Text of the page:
What Poland and Finland can teach us about effective education

Lauren Williams's picture
Monday, April 21, 2014

Surveys show about 90 percent of international students believe classes are easier in the United States than at home.

That singular statistic helps explain why international student achievement tests in math, science and reading show students in the United States are learning less in school than their peers in dozens of other countries.

In the 2012 Program for International Student Assessment (PISA) test of 15-year-olds worldwide, students from the United States ranked 30th of the 56 participating nations in mathematics, 23rd in science and 20th in reading.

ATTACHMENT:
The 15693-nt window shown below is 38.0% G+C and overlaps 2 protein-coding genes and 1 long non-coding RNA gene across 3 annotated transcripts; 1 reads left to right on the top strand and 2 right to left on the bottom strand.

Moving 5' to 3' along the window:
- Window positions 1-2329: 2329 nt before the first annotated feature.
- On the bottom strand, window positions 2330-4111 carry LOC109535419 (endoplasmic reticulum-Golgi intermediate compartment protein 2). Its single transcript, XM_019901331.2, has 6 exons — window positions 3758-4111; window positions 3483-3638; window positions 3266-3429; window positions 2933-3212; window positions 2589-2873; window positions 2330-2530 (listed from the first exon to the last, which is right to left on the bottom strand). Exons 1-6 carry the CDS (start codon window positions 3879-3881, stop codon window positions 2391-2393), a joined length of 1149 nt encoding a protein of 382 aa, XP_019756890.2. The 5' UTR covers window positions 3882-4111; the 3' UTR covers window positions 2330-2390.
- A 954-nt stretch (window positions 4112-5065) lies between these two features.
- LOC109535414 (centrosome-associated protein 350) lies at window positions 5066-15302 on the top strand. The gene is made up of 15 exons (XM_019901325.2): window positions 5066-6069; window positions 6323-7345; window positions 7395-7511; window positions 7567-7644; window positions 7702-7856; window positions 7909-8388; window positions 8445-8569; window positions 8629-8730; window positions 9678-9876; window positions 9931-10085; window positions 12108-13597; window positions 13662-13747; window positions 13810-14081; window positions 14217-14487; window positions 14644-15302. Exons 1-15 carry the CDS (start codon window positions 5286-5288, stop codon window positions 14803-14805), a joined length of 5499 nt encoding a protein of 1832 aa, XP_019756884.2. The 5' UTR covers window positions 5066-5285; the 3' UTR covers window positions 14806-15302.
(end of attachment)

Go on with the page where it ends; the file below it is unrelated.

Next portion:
Privileged children from affluent U.S. schools fared little better. A typical student in Beverly Hills did worse on the PISA test than the average of all students in Canada. And economically disadvantaged students here did worse, often far worse, than poor kids in many other countries.

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